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I'm making simple HTML socket game that I want to record over time.

It's a "risk" type game where individual tiles can be conquered, and the team with the most tiles is winning.

As of right now, I've finished most of the game, but the problem is that every time the server restarts all the server data is lost.

I want to use the database to store all the different teams and also of all the tiles that have been conquered, but I am also thinking of storing all the tile conquerings with timestamps so I can see the progression of how the map was conquered. (so I can theoretically play it back in time and see how the map began to evolve).

I also want it so on the event that the server crashes, the server can retrieve data from the database and go back to a previous world state (with which tile has been conquered by whom, etc.)

I'm very new to databases, and have only learned SQL in school because I had to. I was considering using MongoDB (noSQL) for this, and seeing that I will only write at most every few seconds to the board, is this the right approach?

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It really doesn't matter which database you use for this. You can use pretty much any.

The sql-by-the-book solution for storing the current state of all games would be to create a table with these fields:

  • game_id (primary_key)
  • tile_id (primary_key)
  • owner

The game history would look like this:

  • game_id (primary_key)
  • move_id (primary_key)
  • timestamp
  • tile_id
  • new_owner

Actually, the first table with the current state could be redundant, because you can construct the current gamestate by simply reconstructing the whole game from its history. But that might be quite performance-intense for such a common operation (you will want to suspend any games to the database where nobody made a move for a while in order to save memory on your gameserver).

But if retrieving the whole game is your primary use-case, then you might decide to deviate from SQL-by-the-book for the current state table and store the gamestate serialized to binary and store it as a BLOB:

  • game_id (primary_key)
  • gamestate

You then can no longer do queries for individual tiles, but saving and restoring the complete gamestate will be a much faster operation, because it's just a single row.


The question also mentioned MongoDB. How would this look there? MongoDB emphasizes nested documents over relations. Anything which has a relation should by default be stored in the same document (there are exceptions, see later). The default game document would look like this:

{
    _id: ObjectId(),
    player1: <player identifier>,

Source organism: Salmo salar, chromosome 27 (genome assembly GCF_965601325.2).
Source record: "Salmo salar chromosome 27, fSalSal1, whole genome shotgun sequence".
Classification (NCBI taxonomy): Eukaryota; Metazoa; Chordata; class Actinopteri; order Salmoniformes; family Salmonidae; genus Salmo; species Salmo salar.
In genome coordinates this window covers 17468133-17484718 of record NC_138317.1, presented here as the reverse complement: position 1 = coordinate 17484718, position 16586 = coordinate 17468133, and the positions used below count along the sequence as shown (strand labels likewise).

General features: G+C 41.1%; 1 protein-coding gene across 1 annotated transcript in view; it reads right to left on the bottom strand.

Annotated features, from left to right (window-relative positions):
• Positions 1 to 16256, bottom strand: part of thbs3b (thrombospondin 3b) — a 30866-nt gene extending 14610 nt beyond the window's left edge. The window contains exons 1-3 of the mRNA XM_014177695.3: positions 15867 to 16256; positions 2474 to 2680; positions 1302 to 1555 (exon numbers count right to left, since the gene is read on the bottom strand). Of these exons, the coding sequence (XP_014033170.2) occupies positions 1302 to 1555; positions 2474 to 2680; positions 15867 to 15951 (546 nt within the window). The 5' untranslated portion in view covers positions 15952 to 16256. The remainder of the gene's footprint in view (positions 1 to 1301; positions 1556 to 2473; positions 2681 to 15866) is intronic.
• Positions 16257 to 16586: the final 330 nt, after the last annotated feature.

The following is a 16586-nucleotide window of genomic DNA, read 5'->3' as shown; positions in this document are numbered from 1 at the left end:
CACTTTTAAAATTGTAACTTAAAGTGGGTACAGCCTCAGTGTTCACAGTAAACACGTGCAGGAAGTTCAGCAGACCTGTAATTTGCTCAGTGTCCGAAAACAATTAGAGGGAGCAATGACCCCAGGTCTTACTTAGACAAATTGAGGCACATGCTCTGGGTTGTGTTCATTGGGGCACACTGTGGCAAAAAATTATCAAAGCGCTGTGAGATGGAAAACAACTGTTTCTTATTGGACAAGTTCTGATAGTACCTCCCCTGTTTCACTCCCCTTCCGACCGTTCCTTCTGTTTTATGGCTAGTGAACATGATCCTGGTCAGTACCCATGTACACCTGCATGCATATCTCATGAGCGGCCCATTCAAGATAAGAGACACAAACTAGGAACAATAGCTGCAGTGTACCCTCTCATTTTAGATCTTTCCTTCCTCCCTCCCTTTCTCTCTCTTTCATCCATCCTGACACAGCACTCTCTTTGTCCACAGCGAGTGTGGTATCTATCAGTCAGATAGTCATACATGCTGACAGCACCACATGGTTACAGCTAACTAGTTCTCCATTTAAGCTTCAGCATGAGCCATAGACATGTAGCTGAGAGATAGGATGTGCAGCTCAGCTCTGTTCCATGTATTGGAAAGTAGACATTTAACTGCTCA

player2: <player identifier>,
    tiles: [
       // array representing the states of all tiles
    ],
    history: [
        { 
            timestamp: Date(),
            tile_id: <index in the tile-array above>,
            new_owner: <player identifier>
        },
        /*...and more such objects...*/
    ]
}

However, MongoDB has a problem: It doesn't like documents which grow, because when a document grows beyond its initial size it sometimes needs to be relocated to a different hard drive location. This harms write performance. So when you notice that updating the game history becomes a bottleneck, you might want to move it to a different collection where each game event is one document:

{
     _id: ObjectId,
     game: <ObjectId of the game where the event happened>
     timestamp: Date(),
     tile_id: <index in the tile-array above>,
     new_owner: <player identifier>
}
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Usually you can achieve the same thing by different approaches. It all depends on what you want to do and what you choose of: programming language, server, database, etc.

Anyway, if you're using websockets, consider using a real-time database, like RethinkDB (NoSQL) or Firebase Realtime Database.

AFAIK Mongodb doesn't support realtime, and I didn't use Firebase myself, but I have experience with RethinkDB and is definitely cutting-edge. Note: the syntax of RethinkDB is ugly (IMHO) and because it's relatively new in the market you might not find much of help in stackoverflow (you're on your own).

TL;DR:

IMHO, in your case, if you can avoid using any database, just don't use any. Because if the server crashes or some players got discounted, they will easily restart the game and play again.

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